I started dancing when I was five years old. I’ve always wanted to be on stage or in front of the camera, and I still remember the first time I watched Michael Jackson and Beyonce perform. Impacting people through music and dance is like a superpower to me. I see it as the ultimate way to inspire.
What do you enjoy most about being a dancer?
It’s a unique way to connect with music. It’s as if the music resonates with the body and you can’t help but just go with the flow. When it comes to performing, it’s essentially playing a character and exploring the infinite possibilities with your body. I feel strong and confident when dancing in front of others – it’s very uplifting, and more so if you can have an impact on the audience.
What is it like to be an African-Asian influencer, model and dancer in Hong Kong?
It is particularly hard as a model, as there aren’t a lot of Blasian (aka. Black Asian) people in Hong Kong and most brands don’t feel the need to represent that type of mix. I have to admit that I’ve always felt that Eurasians are always “invited to the table” while Blasians are left behind. However, this has already been changed in a lot of cities, and I’m confident that the time will come in Asia.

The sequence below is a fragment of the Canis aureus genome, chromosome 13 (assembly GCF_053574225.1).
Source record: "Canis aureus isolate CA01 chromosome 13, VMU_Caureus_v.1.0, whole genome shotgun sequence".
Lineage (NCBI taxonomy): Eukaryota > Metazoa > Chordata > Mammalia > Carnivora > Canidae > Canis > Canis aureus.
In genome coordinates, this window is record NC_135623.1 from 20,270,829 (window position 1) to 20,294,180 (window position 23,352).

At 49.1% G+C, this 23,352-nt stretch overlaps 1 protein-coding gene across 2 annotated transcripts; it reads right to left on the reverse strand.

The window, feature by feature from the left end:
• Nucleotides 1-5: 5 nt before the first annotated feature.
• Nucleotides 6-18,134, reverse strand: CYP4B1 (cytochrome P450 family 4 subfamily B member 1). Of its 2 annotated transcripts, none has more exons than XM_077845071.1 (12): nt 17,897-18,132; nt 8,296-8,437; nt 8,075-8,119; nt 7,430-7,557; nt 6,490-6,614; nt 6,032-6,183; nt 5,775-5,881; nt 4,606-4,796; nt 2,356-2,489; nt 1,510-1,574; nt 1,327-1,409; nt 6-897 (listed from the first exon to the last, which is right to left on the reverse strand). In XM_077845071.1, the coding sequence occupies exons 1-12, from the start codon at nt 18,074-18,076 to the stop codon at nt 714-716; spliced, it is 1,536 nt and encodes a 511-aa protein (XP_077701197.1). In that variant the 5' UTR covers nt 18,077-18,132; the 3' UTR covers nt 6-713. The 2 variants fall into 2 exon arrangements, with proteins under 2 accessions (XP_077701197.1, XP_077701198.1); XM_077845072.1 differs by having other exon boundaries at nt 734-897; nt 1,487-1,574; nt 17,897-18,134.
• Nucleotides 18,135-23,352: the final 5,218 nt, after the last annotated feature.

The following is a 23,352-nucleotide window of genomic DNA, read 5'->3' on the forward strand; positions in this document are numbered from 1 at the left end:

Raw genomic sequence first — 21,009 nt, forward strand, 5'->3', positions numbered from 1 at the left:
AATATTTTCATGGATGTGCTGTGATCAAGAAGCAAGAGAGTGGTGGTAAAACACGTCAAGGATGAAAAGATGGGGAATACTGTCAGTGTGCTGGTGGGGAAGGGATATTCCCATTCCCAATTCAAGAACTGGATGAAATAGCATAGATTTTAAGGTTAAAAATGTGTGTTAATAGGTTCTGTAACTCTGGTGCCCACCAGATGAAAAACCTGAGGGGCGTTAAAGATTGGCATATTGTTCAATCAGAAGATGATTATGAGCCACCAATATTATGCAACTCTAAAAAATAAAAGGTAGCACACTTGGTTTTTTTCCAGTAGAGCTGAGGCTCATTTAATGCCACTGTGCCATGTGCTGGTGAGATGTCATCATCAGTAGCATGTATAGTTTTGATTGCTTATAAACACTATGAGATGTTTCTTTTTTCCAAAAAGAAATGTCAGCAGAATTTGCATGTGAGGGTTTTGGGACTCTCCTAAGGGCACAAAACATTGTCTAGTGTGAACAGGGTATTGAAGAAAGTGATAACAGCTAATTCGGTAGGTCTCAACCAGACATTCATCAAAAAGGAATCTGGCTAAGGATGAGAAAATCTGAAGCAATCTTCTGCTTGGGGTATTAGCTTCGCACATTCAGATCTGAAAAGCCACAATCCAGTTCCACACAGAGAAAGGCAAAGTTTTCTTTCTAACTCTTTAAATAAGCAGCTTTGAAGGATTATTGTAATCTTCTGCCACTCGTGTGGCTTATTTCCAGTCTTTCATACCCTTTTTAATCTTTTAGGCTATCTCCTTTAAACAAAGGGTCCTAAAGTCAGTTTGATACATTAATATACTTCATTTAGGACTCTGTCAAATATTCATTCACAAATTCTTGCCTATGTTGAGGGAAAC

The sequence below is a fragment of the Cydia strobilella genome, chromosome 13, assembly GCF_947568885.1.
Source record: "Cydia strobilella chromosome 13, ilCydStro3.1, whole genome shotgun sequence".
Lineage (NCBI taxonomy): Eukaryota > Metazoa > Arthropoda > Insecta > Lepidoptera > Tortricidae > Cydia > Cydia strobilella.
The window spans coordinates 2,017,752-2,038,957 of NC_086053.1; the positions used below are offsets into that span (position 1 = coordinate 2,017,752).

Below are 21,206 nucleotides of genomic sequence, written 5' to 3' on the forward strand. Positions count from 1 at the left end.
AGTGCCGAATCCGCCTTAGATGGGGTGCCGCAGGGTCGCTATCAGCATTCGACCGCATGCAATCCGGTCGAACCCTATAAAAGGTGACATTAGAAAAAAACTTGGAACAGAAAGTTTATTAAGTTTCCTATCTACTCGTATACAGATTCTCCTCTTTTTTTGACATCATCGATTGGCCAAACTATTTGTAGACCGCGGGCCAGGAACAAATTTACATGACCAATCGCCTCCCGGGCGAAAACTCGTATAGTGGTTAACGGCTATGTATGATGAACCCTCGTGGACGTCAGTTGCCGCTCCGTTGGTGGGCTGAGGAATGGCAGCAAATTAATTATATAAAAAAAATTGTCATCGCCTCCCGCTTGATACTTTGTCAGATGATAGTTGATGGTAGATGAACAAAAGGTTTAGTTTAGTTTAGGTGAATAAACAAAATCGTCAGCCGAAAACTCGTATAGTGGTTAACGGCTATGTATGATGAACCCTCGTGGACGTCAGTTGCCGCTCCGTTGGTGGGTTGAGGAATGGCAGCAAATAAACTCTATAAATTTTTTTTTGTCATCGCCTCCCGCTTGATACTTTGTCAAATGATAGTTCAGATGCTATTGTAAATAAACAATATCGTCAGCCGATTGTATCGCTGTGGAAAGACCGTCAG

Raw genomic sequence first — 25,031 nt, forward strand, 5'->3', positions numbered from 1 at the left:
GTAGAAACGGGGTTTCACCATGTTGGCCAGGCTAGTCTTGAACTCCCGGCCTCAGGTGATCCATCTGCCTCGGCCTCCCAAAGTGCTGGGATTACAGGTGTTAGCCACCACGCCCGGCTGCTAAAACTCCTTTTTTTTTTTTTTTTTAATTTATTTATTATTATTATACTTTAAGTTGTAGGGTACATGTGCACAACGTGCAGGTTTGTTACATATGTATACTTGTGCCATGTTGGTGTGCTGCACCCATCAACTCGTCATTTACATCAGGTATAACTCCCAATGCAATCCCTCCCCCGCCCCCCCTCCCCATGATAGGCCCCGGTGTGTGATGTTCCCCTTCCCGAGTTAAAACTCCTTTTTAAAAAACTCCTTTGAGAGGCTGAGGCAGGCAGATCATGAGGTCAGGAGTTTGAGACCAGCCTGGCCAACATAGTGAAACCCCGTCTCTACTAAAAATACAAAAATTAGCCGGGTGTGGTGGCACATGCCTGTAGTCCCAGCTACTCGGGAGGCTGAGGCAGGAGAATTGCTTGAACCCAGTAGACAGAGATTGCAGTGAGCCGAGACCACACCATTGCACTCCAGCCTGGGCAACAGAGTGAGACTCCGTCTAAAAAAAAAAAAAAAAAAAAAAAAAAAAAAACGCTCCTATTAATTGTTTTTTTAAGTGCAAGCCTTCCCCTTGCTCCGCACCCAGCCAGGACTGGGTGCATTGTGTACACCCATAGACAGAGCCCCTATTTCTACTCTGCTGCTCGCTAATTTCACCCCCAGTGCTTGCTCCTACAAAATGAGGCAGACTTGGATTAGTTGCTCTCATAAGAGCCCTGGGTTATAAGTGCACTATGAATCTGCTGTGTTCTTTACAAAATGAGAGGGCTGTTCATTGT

My mission is to open a door for Blasian kids in the dancing and modelling industry in Hong Kong. I want them to feel accepted, embrace their unique identities and to know that they are beautiful and special.
How did you start your modelling career?
I started a year ago – first by collaborating with photographers who approached me on Instagram. Most recently, I’ve joined Harmony HK Model Agency and have started to do more commercial modelling.
How does it feel to model under Harmony HK as opposed to other agencies?
The biggest difference is that I feel like I belong to a family. The agency pays attention to each model and gives us plenty of opportunities. I also love the fact that the agency organises shoots for us so that we can build our portfolios. I also share the same vision with the agency – diversity. We are fighting together to bring more ethnic minorities talents under the spotlight, to ultimately push racial boundaries and change mindsets.